[Haskell-cafe] Very freaky

Andrew Coppin andrewcoppin at btinternet.com
Wed Jul 11 14:54:55 EDT 2007

Michael T. Richter wrote:
> On Tue, 2007-10-07 at 20:59 +0100, Andrew Coppin wrote:
>> But it rambled on for, like, 3 pagefulls of completely opaque 
>> set-theoretic gibberish before I arrived at the (cryptically phrased) 
>> statements I presented above. Why it didn't just *say* that in the first 
>> place I have no idea...
> Because the overwhelming majority of people who teach math know math 
> well, but do not know teaching well.  Sadly it would be better for all 
> but the highest levels of education to have that reversed.  My own 
> long-standing, deep distaste for the "chicken scratchings" of the pure 
> maths stems from incredibly smart teachers who had no idea how to 
> communicate what they knew to those not already there.

At the risk of becoming tangental... When you are really *deeply* 
knowledgable about something, it can become seriously hard to even 
realise all the things you're constantly assuming your audience knows.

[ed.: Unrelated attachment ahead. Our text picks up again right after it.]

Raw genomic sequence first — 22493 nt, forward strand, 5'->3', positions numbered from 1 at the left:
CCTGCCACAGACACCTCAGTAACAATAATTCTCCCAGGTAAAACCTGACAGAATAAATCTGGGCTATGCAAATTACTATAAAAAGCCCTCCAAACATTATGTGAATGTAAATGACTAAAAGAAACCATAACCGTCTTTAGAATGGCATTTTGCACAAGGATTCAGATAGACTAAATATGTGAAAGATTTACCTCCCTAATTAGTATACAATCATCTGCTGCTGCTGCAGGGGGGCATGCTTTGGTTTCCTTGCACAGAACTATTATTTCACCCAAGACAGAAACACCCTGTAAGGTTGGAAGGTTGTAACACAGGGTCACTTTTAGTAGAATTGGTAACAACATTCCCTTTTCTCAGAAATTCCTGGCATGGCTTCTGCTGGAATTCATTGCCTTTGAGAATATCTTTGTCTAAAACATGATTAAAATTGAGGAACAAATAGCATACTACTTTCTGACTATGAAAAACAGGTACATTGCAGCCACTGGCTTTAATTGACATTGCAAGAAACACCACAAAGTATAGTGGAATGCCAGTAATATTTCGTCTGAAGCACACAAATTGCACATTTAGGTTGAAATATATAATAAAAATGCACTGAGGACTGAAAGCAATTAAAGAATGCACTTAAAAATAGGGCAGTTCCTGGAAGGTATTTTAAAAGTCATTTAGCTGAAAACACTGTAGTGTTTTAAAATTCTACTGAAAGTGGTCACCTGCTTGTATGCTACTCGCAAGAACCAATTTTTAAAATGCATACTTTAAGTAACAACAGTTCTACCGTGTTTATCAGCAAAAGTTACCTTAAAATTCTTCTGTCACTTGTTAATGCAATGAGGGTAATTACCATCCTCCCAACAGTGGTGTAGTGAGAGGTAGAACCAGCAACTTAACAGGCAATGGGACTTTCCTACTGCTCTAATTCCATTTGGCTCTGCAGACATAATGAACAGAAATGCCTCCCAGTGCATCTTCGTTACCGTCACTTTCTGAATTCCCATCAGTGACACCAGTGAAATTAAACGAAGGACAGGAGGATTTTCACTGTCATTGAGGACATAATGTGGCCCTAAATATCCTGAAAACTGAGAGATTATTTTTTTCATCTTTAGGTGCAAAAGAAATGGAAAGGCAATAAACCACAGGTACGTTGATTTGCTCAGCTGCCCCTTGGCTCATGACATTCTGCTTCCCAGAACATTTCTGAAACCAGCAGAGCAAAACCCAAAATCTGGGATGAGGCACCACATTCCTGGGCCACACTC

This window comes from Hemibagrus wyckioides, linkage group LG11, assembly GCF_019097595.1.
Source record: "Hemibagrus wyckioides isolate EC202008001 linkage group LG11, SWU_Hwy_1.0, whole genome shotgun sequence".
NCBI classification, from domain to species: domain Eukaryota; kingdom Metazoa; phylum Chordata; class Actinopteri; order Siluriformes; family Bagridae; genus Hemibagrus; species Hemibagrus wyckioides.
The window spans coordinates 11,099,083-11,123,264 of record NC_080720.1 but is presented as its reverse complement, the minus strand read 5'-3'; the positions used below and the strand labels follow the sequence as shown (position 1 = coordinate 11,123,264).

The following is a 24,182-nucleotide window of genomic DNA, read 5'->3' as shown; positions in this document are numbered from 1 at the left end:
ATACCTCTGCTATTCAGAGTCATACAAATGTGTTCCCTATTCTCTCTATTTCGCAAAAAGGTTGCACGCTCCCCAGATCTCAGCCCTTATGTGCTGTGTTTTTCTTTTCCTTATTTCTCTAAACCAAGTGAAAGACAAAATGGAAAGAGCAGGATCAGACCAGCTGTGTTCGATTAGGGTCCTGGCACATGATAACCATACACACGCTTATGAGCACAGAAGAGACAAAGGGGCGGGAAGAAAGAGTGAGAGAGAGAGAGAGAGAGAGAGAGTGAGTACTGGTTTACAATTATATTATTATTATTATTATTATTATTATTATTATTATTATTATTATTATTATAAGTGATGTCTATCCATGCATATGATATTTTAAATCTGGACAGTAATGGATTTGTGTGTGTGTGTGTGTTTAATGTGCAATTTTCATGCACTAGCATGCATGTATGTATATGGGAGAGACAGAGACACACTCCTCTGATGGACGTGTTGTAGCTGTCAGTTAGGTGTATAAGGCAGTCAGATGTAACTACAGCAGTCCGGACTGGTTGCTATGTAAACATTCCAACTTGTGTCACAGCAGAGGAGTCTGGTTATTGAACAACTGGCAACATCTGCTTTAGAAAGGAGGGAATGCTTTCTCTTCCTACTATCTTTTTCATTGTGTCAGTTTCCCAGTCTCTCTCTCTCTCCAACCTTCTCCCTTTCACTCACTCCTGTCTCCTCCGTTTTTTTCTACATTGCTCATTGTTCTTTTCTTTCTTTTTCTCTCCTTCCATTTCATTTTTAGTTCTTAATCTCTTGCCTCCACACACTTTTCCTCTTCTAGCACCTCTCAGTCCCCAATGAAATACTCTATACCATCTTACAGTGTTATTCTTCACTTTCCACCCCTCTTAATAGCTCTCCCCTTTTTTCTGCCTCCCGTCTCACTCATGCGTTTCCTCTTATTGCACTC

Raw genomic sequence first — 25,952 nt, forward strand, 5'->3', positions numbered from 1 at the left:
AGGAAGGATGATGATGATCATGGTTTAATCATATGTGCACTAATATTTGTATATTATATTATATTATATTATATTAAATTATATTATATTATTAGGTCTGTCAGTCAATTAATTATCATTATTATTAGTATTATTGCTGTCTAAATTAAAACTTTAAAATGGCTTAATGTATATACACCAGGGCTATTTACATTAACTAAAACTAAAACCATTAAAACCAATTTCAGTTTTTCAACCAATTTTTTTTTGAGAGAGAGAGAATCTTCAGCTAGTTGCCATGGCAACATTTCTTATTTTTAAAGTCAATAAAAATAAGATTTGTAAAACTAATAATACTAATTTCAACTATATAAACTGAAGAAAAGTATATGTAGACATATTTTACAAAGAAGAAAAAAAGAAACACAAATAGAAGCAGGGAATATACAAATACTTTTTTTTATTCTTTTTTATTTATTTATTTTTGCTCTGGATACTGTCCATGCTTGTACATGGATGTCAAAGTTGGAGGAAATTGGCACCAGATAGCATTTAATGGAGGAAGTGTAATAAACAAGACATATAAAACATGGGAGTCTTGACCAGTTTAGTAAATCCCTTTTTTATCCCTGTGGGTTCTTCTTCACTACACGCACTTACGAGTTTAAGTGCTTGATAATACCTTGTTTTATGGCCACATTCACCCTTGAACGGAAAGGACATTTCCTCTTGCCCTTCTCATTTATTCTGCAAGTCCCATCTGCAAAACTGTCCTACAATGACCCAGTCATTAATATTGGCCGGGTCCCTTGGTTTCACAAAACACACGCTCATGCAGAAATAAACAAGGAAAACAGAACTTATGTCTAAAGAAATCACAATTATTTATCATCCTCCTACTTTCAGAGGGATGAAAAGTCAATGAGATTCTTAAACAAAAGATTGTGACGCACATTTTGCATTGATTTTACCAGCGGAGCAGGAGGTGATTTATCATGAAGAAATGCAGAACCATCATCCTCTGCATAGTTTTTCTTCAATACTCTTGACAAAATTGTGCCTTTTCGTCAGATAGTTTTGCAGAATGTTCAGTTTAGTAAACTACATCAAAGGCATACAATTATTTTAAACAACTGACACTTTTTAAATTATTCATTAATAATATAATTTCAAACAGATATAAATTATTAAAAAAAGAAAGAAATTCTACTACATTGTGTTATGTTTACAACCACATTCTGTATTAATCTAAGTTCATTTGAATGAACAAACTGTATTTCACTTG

It's so obvious *to you* that it never even crosses your mind that you 
might need to explain it. Heck, you don't even realise that what you're 
talking about relies on this concept, since it is so deeply embedded in 
your mind.

I see this *a lot* with computers. People who know lots about computers 
forget that some people don't know that a "megabyte" is (considerably) 
bigger than a "kilobyte". Or that having a faster CPU doesn't make 
Windows load faster. The number of technical documents I've seen that 
make perfect sense to a knowledgable person, but would be utter 
gibberish to most normal folk...

I've also come across no end of product websites where the authors are 
so keen to tell you how brilliant their product is and all the cool 
features it has that they completely forget to explain WHAT THE PRODUCT 
DOES! For example, FreeNX. I spent *hours* trying to figure out what 
that actually does...! (In the end, I had to ask somebody. Turns out it 
does nothing of any interest to me, but still...)

I like to think that I'm quite good at explaining technical things using 
non-technical (but not patronising) language. But I'm probably just 
kidding myself...

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